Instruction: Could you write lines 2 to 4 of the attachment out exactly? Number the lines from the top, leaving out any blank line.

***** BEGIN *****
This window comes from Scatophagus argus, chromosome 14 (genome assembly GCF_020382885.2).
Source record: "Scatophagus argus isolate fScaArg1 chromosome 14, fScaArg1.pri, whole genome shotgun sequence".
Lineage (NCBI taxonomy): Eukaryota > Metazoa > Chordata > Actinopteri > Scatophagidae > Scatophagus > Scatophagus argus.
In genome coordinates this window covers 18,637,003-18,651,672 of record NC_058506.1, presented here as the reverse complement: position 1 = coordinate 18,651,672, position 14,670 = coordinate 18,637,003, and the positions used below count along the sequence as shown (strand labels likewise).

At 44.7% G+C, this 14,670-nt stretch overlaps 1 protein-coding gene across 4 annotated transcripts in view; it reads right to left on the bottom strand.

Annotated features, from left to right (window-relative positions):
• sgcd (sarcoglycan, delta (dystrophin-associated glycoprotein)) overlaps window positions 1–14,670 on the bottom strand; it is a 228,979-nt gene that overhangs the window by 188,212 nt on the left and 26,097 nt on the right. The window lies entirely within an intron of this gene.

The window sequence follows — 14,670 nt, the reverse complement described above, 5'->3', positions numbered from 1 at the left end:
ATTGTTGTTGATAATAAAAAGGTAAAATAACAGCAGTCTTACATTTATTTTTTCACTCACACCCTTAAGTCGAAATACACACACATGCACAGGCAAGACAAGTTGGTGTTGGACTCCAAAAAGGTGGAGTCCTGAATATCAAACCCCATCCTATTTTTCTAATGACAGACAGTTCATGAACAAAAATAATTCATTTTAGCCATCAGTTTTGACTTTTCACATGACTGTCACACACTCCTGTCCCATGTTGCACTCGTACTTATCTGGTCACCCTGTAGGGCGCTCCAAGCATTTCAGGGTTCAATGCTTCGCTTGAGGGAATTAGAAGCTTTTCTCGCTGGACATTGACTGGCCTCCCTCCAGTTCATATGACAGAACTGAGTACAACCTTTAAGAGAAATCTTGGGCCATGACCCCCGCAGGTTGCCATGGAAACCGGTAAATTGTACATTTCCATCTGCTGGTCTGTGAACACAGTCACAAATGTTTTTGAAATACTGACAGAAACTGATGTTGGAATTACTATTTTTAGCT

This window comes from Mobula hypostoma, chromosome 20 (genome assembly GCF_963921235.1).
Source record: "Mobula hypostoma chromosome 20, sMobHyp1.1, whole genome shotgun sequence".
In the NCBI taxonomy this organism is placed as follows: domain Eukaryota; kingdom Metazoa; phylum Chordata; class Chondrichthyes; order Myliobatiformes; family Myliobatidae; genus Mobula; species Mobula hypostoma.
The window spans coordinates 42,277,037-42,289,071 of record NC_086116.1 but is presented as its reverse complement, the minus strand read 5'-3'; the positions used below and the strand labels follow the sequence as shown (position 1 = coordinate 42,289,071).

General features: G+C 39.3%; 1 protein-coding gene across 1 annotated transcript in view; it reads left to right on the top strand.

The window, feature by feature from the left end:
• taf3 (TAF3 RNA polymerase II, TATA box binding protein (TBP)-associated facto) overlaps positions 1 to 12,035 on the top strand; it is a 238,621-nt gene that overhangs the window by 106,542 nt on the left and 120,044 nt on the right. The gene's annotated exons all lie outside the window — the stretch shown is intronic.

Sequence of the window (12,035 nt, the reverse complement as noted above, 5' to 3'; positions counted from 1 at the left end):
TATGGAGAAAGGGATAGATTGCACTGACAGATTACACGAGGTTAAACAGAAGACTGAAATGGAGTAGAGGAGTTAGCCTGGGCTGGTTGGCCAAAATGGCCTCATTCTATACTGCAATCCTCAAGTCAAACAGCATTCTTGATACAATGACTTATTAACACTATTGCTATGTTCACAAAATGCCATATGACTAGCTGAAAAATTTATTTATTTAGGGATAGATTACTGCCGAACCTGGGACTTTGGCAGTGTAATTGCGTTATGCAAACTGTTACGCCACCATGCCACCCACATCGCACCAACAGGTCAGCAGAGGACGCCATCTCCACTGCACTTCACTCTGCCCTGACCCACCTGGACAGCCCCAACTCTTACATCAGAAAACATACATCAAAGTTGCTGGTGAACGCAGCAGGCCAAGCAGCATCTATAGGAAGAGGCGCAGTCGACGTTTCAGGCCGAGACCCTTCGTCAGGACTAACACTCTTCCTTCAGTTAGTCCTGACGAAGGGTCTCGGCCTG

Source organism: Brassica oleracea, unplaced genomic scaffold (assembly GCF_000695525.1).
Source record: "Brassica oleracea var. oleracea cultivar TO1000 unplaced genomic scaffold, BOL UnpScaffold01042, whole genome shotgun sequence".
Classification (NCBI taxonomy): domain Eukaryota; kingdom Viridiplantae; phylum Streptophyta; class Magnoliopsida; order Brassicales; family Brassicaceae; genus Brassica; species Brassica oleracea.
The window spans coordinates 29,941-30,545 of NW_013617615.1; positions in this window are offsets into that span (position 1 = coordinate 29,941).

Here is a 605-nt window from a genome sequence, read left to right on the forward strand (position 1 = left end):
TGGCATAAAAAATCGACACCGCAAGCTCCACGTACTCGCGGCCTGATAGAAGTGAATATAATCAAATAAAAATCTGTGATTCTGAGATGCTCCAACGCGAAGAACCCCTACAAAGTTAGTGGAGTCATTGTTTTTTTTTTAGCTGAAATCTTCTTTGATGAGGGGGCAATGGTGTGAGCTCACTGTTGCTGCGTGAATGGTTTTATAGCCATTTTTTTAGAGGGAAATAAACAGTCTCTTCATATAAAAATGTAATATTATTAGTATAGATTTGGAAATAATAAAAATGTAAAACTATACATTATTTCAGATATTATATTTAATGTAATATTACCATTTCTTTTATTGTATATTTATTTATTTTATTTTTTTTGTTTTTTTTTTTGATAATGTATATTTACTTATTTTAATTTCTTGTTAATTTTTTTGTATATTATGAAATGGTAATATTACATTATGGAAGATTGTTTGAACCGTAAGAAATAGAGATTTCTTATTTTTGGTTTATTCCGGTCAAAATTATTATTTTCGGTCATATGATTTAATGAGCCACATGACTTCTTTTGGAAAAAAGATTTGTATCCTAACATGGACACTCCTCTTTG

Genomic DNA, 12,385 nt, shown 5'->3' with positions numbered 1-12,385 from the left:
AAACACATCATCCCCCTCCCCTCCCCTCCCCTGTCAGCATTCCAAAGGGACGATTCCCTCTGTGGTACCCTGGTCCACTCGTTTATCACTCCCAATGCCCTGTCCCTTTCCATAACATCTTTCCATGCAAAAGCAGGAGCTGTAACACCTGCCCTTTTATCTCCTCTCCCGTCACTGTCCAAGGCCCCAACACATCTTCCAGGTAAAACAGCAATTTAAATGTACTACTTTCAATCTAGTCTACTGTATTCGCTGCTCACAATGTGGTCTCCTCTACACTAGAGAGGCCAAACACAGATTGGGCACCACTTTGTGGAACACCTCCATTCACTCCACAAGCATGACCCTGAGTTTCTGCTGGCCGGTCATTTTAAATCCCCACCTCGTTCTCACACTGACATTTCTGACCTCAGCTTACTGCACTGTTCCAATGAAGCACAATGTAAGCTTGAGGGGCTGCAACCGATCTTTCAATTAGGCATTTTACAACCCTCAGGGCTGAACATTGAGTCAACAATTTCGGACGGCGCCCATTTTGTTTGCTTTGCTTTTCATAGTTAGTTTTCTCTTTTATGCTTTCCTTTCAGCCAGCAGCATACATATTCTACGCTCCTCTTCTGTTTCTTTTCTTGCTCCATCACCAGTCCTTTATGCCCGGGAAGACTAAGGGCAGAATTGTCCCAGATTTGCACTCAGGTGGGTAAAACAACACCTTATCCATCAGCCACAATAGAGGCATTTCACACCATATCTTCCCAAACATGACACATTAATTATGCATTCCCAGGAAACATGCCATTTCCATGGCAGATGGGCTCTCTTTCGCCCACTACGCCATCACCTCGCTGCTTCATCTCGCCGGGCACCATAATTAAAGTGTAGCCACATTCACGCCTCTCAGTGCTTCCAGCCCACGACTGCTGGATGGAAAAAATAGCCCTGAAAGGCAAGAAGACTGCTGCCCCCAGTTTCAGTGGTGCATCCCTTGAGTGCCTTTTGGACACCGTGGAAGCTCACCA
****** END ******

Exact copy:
Source record: "Scatophagus argus isolate fScaArg1 chromosome 14, fScaArg1.pri, whole genome shotgun sequence".
Lineage (NCBI taxonomy): Eukaryota > Metazoa > Chordata > Actinopteri > Scatophagidae > Scatophagus > Scatophagus argus.
In genome coordinates this window covers 18,637,003-18,651,672 of record NC_058506.1, presented here as the reverse complement: position 1 = coordinate 18,651,672, position 14,670 = coordinate 18,637,003, and the positions used below count along the sequence as shown (strand labels likewise).